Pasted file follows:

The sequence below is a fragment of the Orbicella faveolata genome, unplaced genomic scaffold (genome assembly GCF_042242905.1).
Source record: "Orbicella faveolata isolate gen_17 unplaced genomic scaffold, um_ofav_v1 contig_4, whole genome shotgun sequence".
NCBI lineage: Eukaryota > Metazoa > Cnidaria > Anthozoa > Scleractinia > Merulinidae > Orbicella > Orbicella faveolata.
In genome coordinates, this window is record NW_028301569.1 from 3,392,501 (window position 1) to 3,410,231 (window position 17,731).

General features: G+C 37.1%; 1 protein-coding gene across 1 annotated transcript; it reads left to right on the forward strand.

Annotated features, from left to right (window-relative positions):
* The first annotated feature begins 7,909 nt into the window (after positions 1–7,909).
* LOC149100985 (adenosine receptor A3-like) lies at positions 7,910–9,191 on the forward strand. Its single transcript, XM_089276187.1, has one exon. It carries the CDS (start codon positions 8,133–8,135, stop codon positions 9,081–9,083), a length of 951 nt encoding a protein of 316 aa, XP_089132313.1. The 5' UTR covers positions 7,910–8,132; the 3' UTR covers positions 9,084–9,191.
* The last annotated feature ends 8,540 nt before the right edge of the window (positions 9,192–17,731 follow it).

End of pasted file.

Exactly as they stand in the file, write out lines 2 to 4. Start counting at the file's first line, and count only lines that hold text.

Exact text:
Source record: "Orbicella faveolata isolate gen_17 unplaced genomic scaffold, um_ofav_v1 contig_4, whole genome shotgun sequence".
NCBI lineage: Eukaryota > Metazoa > Cnidaria > Anthozoa > Scleractinia > Merulinidae > Orbicella > Orbicella faveolata.
In genome coordinates, this window is record NW_028301569.1 from 3,392,501 (window position 1) to 3,410,231 (window position 17,731).